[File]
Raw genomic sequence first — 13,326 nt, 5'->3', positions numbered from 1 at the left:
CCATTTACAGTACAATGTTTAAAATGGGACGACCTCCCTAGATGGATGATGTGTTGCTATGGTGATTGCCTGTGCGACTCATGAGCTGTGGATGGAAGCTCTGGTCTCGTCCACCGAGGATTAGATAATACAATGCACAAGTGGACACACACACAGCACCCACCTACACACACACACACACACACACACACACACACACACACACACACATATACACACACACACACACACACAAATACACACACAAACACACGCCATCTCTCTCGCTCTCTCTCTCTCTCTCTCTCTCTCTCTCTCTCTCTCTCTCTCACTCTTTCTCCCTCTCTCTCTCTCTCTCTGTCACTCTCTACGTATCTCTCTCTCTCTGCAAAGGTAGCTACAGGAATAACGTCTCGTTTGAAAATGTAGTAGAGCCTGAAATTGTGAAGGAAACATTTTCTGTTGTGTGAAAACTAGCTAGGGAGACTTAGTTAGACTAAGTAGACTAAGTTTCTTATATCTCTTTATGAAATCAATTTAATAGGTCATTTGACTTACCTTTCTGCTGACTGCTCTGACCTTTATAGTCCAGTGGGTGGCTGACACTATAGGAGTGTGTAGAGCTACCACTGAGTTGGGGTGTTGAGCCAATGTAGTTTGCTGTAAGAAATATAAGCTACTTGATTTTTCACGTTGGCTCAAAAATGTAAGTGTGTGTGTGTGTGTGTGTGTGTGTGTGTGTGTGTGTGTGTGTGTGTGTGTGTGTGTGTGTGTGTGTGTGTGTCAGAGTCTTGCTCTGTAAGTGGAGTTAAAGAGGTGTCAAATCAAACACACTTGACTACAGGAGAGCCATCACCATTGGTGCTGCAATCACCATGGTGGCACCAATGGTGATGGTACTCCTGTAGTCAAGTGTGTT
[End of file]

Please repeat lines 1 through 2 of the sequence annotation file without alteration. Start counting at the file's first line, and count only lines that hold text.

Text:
Raw genomic sequence first — 13,326 nt, 5'->3', positions numbered from 1 at the left:
CCATTTACAGTACAATGTTTAAAATGGGACGACCTCCCTAGATGGATGATGTGTTGCTATGGTGATTGCCTGTGCGACTCATGAGCTGTGGATGGAAGCTCTGGTCTCGTCCACCGAGGATTAGATAATACAATGCACAAGTGGACACACACACAGCACCCACCTACACACACACACACACACACACACACACACACACACACACACACATATACACACACACACACACACACAAATACACACACAAACACACGCCATCTCTCTCGCTCTCTCTCTCTCTCTCTCTCTCTCTCTCTCTCTCTCTCTCTCACTCTTTCTCCCTCTCTCTCTCTCTCTCTGTCACTCTCTACGTATCTCTCTCTCTCTGCAAAGGTAGCTACAGGAATAACGTCTCGTTTGAAAATGTAGTAGAGCCTGAAATTGTGAAGGAAACATTTTCTGTTGTGTGAAAACTAGCTAGGGAGACTTAGTTAGACTAAGTAGACTAAGTTTCTTATATCTCTTTATGAAATCAATTTAATAGGTCATTTGACTTACCTTTCTGCTGACTGCTCTGACCTTTATAGTCCAGTGGGTGGCTGACACTATAGGAGTGTGTAGAGCTACCACTGAGTTGGGGTGTTGAGCCAATGTAGTTTGCTGTAAGAAATATAAGCTACTTGATTTTTCACGTTGGCTCAAAAATGTAAGTGTGTGTGTGTGTGTGTGTGTGTGTGTGTGTGTGTGTGTGTGTGTGTGTGTGTGTGTGTGTGTGTGTGTGTGTCAGAGTCTTGCTCTGTAAGTGGAGTTAAAGAGGTGTCAAATCAAACACACTTGACTACAGGAGAGCCATCACCATTGGTGCTGCAATCACCATGGTGGCACCAATGGTGATGGTACTCCTGTAGTCAAGTGTGTT